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Alex Rodriguez has been suspended for the rest of this season and all of 2014 for violating MLB's joint drug program, the league has announced.
It's a 211-game ban — the longest drug suspension the league has ever handed out.
Rodriguez was connected to Biogenesis, a Miami-based anti-aging clinic that allegedly distributed performance-enhancing drugs.
MLB said he took testosterone and human growth hormone "over the course of multiple years," and accused him of trying to obstruct he investigation.
He will be allowed to play while appealing the decision, which he has vowed to do in a brief statement. Oddly, he could be in the Yankees starting lineup for the foreseeable future.
MLB was believed to be prepared to ban A-Rod for life under a provision in the collective-bargaining agreement that gives commissioner Bud Selig broad powers to punish players for conduct detrimental to the best interest of the game.
But the league could have faced an ugly, expensive legal battle in federal court if they took that harsh measure.
Now the appeal will go through MLB's internal arbitration process, not a court of law.
Twelve other alleged Biogenesis clients were suspended today, but they all agreed to 50-game bans without appealing.
From the official release:
Rodriguez's discipline under the Joint Drug Prevention and Treatment Program is based on his use and possession of numerous forms of prohibited performance-enhancing substances, including Testosterone and human Growth Hormone, over the course of multiple years. Rodriguez's discipline under the Basic Agreement is for attempting to cover-up his violations of the Program by engaging in a course of conduct intended to obstruct and frustrate the Office of the Commissioner's investigation. The suspension, which will become effective on Thursday, August 8th, will cover 211 Championship Season games and any 2013 Postseason games in which Rodriguez otherwise would have been eligible to play.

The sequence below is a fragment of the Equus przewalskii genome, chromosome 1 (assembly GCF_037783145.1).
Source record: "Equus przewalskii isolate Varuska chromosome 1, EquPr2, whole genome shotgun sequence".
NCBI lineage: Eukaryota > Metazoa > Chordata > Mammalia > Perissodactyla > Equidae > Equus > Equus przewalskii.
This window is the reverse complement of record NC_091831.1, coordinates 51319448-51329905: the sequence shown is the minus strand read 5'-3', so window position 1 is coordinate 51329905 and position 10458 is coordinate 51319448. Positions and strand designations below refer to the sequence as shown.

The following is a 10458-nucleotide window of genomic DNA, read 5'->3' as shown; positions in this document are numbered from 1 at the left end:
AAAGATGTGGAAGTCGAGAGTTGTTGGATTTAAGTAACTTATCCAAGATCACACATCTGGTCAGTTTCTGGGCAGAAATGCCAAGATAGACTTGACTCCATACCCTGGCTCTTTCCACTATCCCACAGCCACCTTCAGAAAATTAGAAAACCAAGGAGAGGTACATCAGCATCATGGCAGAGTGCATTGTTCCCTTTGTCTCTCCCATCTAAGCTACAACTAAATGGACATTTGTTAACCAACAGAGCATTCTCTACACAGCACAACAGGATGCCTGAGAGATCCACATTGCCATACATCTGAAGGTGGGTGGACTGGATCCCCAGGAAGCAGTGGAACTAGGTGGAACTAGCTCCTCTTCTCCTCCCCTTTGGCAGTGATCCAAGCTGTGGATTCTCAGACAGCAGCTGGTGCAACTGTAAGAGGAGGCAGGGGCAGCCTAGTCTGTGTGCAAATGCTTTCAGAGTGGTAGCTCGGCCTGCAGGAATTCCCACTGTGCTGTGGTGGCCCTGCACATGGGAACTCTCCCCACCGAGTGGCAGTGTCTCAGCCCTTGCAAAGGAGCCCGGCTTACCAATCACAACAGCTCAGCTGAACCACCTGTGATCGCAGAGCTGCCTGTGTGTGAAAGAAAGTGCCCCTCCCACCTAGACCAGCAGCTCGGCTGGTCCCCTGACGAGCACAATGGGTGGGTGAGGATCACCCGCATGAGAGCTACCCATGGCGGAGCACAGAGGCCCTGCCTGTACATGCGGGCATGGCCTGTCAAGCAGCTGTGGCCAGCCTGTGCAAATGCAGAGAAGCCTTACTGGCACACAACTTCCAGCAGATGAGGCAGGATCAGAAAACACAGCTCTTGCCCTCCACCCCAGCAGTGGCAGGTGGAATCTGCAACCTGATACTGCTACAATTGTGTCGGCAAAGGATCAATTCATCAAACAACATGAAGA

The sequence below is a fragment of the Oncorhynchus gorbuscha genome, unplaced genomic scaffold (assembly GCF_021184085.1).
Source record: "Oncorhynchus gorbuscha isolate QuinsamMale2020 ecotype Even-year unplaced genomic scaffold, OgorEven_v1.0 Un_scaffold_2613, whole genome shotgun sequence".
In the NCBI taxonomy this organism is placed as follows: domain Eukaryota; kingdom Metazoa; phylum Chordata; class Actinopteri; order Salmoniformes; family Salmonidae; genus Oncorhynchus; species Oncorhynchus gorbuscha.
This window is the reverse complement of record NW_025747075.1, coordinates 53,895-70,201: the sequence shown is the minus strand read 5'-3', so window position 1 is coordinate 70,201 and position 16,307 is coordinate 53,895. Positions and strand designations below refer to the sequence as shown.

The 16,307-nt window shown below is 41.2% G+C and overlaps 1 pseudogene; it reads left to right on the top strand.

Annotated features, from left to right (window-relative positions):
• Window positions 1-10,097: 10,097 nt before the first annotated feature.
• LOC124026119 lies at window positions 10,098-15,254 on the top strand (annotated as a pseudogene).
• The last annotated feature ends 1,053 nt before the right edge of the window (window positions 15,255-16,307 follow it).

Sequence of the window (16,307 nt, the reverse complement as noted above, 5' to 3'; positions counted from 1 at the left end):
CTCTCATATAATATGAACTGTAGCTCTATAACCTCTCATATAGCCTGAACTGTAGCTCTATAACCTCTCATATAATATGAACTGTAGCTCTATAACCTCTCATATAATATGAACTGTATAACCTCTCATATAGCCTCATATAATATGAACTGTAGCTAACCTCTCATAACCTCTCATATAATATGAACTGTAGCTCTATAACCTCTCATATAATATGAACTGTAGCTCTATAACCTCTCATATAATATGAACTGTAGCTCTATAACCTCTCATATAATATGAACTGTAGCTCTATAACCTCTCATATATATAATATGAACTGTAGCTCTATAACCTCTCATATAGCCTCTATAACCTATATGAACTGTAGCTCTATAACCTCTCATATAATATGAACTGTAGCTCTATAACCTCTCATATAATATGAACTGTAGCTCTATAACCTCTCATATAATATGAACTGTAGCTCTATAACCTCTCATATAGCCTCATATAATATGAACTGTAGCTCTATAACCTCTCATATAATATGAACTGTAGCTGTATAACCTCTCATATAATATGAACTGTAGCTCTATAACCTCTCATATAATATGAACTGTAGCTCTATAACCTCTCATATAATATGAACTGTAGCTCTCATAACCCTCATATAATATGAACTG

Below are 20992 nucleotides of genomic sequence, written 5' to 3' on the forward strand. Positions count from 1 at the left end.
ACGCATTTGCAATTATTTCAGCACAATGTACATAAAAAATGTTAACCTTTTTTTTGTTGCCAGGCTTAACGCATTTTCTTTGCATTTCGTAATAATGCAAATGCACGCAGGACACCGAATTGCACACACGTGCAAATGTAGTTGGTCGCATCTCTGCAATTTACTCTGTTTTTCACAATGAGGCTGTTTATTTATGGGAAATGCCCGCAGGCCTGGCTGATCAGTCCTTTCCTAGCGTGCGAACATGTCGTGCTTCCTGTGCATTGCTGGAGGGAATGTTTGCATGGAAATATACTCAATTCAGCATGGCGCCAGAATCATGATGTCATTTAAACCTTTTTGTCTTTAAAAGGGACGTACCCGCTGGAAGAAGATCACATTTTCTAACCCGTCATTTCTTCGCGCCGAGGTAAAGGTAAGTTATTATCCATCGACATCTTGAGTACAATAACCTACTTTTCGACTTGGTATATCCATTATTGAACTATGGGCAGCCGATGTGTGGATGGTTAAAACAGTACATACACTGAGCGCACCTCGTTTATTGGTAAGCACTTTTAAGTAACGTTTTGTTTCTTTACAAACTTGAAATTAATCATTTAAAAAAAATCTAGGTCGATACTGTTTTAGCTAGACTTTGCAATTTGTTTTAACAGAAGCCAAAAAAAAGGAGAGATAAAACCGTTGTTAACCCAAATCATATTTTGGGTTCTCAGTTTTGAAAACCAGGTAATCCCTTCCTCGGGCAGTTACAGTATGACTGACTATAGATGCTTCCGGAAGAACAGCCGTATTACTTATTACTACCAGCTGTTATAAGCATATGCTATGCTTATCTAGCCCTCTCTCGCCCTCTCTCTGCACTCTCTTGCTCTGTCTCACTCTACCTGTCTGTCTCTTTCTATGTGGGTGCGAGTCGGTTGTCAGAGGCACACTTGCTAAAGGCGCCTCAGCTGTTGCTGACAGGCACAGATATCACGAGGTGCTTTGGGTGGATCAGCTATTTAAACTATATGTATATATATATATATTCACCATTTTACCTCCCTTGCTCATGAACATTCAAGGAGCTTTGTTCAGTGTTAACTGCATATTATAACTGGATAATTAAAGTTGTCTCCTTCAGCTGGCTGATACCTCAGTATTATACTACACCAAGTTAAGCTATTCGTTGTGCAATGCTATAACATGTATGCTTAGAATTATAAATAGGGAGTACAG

Under the terms of the Joint Drug Prevention and Treatment Program, Rodriguez’s suspension will be stayed until the completion of his appeal if Rodriguez files a grievance challenging his discipline
Bud Selig released his own statement, saying the joint drug program did its job.
A-Rod's already an outcast in New York, we can't imagine what the reception will be like in Chicago tonight:
— Richard Deitsch (@richarddeitsch) August 5, 2013
Under MLB rules, the arbitrator has the hear the appeal within 20 days of when the suspension is announced. So that hearing could come down on August 25th.
Here's A-Rod's statement:
"I am disappointed with the penalty and intend to appeal and fight this through the process. I am eager to get back on the field and be with my teammates in Chicago tonight. I want to thank my family, friends and fans who have stood by myself through all this."
The Yankees also released a statement saying they'll decline comment until the appeal is heard:
We are in full support of Major League Baseball’s Joint Drug Prevention and Treatment Program. We also recognize and respect the appeals process. Until the process under the Drug Program is complete, we will have no comment. We are confident that the process outlined in the Drug Program will result in the appropriate resolution of this matter. In the meantime, the Yankees remain focused on playing baseball.
However, we are compelled to address certain reckless and false allegations concerning the Yankees' role in this matter. The New York Yankees in no way instituted and/or assisted MLB in the direction of this investigation; or used the investigation as an attempt to avoid its responsibilities under a player contract; or did its medical staff fail to provide the appropriate standard of care to Alex Rodriguez.
Separately, we are disappointed with the news today of the suspension of Francisco Cervelli. It’s clear that he used bad judgment.
It's not over.
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